Saturday, February 16, 2008

Analysts expect Hizbullah to deal major blow to "Israel"

Source: Daily Star via Islamic Resistance in Lebanon

By Michael Bluhm

BEIRUT: Wednesday's assassination of Hizbullah senior commander Imad Moghnieh will spark a new round of violence in the region, as Hizbullah is certain to retaliate in spectacular fashion, thereby provoking further security fallout in Lebanon, a number of analysts told The Daily Star on Friday.

The aftershocks of Moghnieh's killing could even increase the chances for civil strife here, said Ahmad Moussalli, a professor of political science and Islamic studies at the American University of Beirut.

We are close to a major conflict," he said. "We are at a point of some kind of war. It's very dangerous. You will see Hizbullah hardening its [domestic] position, rather than softening."

Hizbullah leader Sayyed Hassan Nasrallah's words at Moghnieh's funeral on Thursday about an "open war" between Hizbullah and "Israel" were not a mere fulmination fueled by the moment, Moussalli added.

"It is a declaration of war, kind of," he said. "The whole ballgame now is different. I don't think it was just rhetoric and emotion. It's not just venting his anger."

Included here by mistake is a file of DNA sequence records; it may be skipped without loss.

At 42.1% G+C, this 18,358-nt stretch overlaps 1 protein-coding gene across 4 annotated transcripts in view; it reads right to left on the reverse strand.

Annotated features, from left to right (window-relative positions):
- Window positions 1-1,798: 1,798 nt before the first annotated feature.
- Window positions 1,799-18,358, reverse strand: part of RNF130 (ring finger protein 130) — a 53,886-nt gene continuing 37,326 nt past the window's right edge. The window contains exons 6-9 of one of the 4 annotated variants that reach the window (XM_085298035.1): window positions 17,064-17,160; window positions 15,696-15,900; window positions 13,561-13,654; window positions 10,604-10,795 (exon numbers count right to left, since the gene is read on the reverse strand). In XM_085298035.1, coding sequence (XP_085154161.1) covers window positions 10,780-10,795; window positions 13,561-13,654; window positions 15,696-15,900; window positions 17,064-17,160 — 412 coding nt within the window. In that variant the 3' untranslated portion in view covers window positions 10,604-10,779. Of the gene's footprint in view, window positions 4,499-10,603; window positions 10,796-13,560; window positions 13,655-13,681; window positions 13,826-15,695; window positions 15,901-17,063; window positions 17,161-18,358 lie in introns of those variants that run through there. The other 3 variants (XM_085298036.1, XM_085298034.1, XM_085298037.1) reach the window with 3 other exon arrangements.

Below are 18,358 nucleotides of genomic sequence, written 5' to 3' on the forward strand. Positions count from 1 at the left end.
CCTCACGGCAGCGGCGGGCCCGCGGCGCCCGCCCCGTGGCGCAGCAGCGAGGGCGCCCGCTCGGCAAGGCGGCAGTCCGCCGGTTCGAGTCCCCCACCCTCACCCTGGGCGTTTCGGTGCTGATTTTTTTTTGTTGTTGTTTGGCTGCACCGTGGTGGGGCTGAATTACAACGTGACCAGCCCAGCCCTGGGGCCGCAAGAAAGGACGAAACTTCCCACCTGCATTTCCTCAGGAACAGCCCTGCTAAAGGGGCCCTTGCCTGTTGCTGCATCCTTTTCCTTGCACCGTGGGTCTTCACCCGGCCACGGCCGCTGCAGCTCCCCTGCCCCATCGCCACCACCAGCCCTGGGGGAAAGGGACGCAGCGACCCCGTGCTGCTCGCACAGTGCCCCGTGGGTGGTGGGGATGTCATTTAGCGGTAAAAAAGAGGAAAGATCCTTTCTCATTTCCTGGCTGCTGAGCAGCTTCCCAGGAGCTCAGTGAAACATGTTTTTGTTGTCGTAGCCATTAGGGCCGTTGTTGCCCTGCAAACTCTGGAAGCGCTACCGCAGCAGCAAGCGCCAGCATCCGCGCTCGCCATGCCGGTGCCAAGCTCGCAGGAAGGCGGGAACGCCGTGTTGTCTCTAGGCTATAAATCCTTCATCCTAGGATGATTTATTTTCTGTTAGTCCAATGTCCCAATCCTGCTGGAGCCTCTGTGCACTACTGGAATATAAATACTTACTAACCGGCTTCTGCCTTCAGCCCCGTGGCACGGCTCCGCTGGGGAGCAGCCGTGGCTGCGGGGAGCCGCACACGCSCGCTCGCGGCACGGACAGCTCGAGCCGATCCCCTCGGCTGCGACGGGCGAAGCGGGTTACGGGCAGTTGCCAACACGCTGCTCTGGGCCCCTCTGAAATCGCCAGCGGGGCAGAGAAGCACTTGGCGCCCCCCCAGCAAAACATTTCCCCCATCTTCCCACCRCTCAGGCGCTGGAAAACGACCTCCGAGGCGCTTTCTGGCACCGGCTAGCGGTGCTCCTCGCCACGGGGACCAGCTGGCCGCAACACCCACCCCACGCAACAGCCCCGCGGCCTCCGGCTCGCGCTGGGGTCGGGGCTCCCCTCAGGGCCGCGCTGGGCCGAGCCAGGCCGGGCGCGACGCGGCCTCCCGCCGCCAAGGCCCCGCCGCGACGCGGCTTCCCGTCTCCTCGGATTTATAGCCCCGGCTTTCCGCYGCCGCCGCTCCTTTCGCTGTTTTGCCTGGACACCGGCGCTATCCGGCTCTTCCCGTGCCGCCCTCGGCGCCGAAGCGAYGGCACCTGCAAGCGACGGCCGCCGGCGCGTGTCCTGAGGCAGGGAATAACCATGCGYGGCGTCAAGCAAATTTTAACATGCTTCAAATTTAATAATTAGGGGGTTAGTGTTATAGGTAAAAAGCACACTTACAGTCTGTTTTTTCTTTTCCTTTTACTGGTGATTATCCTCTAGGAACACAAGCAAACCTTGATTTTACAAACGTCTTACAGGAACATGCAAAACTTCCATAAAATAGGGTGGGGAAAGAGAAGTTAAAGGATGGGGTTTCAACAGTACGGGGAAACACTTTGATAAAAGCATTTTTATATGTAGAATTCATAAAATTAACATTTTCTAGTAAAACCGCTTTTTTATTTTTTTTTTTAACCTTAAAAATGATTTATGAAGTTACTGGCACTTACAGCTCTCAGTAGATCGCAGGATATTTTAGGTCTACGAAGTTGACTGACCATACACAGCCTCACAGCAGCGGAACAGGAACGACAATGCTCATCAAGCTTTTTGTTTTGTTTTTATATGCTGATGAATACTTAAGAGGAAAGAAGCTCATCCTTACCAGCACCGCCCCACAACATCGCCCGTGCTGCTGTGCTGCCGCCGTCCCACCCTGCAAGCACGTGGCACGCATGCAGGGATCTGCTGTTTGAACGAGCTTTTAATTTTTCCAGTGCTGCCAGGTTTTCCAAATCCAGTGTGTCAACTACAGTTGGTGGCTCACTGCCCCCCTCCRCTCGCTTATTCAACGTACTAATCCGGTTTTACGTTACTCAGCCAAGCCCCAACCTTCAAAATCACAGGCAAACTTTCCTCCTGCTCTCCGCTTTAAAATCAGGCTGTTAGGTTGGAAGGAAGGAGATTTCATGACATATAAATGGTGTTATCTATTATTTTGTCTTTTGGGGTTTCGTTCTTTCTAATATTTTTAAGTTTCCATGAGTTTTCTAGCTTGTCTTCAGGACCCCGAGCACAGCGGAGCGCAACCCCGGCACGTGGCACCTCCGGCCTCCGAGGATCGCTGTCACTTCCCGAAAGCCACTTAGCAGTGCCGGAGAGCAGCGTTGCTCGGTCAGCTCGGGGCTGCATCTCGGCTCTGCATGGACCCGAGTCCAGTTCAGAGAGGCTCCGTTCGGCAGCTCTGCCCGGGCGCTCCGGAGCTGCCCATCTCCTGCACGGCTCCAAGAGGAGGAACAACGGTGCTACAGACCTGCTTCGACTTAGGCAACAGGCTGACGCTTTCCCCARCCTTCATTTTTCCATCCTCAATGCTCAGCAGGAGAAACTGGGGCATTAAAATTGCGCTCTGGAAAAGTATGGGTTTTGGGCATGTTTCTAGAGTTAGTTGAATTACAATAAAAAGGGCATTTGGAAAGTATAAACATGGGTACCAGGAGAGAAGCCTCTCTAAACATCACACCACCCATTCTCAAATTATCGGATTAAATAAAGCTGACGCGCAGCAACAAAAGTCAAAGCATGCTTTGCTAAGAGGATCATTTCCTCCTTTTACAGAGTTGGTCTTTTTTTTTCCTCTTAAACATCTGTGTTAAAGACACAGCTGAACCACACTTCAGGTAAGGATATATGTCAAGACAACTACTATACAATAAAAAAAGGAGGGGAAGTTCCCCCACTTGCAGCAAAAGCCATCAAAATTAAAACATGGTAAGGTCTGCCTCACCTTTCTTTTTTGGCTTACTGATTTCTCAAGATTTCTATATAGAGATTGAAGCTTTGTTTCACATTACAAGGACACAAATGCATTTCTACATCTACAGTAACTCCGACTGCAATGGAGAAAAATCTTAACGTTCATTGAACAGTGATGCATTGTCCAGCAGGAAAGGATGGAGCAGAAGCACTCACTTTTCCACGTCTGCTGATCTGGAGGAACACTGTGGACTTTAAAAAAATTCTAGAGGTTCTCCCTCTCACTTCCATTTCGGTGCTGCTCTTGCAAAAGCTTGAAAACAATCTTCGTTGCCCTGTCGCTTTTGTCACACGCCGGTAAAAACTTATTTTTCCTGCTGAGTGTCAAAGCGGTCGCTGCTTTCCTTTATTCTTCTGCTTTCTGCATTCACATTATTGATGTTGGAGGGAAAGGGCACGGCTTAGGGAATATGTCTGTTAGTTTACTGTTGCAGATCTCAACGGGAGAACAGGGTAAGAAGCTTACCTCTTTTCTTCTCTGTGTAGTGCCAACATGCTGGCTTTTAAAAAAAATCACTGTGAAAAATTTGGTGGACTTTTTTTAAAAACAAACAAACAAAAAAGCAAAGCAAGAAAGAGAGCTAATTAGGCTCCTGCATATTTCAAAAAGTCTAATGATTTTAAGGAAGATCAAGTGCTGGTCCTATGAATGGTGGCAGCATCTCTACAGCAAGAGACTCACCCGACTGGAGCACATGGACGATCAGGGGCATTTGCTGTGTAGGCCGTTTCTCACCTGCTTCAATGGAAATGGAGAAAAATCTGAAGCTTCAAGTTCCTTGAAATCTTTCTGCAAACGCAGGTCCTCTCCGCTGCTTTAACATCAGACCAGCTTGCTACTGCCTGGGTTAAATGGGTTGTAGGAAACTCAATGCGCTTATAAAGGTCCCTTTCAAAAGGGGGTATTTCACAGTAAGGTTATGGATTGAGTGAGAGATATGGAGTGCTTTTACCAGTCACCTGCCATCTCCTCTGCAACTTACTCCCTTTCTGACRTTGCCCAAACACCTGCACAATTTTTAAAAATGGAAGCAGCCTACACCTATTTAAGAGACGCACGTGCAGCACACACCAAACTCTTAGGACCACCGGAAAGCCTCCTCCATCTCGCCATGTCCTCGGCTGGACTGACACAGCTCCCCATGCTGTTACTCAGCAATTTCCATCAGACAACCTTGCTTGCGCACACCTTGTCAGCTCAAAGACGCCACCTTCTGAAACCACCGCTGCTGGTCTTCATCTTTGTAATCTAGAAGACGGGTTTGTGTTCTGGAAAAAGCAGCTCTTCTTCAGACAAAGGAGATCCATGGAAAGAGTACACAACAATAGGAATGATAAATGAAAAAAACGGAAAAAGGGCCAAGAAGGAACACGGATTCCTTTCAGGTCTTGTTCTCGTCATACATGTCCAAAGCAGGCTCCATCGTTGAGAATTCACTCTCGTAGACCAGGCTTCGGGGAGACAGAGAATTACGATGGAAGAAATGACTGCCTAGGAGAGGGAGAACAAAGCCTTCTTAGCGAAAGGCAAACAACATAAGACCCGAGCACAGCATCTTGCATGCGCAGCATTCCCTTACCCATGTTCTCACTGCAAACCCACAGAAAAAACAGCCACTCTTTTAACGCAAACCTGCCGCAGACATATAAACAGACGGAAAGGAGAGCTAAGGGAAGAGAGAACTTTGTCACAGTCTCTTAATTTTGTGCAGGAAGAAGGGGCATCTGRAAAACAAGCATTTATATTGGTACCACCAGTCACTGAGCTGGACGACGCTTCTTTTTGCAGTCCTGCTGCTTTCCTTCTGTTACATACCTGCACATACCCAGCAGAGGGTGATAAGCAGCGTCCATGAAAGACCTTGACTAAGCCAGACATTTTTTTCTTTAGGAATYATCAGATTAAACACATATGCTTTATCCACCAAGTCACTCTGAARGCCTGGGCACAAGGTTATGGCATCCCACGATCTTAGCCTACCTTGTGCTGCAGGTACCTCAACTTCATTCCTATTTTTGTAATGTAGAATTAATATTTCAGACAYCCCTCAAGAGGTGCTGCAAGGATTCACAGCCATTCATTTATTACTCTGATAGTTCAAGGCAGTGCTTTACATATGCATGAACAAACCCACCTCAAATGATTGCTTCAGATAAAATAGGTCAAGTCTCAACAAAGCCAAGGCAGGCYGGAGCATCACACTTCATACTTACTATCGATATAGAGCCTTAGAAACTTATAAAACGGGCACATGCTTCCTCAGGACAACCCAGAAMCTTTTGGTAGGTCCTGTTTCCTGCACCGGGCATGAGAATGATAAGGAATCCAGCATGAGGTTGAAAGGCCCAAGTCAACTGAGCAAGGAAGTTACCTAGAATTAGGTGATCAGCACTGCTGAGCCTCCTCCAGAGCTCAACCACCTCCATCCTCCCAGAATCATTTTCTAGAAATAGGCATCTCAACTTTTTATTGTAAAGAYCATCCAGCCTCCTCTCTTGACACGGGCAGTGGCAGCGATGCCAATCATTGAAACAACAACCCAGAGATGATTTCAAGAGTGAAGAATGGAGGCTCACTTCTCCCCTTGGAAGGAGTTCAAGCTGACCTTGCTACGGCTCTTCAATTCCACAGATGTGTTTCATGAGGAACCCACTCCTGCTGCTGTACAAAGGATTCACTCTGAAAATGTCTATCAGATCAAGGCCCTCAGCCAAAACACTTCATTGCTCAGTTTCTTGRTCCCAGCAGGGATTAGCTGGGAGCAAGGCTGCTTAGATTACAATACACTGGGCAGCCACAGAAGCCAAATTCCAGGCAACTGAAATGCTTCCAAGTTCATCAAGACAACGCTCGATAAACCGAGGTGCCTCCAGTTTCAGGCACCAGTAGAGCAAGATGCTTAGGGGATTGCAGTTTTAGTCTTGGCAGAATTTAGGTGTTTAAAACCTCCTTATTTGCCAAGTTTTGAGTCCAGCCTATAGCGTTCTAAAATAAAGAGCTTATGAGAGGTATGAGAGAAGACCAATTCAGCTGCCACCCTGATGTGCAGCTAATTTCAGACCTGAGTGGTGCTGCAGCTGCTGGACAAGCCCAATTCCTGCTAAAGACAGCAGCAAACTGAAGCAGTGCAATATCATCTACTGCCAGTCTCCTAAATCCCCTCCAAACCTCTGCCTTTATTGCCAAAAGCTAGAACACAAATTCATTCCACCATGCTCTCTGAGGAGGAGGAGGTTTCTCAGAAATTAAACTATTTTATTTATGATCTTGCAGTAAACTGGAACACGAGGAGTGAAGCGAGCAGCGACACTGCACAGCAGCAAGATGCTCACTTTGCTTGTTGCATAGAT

On the other hand, Nasrallah's proclamation of an ongoing, open war represents only an explicit admission of the reality dating to the emergence of Hizbullah in late 1982 to fight against the "Israeli" occupation of South Lebanon, said retired General Elias Hanna, who teaches political science at Notre Dame University. For example, after Hizbullah's then-Secretary General Abbas Moussawi was assassinated by "Israeli" helicopters in February 1992, a car bomb killed 29 at the "Israeli" Embassy in Buenos Aires in March 1992, although Hizbullah has never claimed responsibility for the attack.

"It never was a closed war," Hanna said. "It is not something new. There is no cease-fire. It was a declared war a long time ago. It's not one point out of context. It's a continuation of the same war."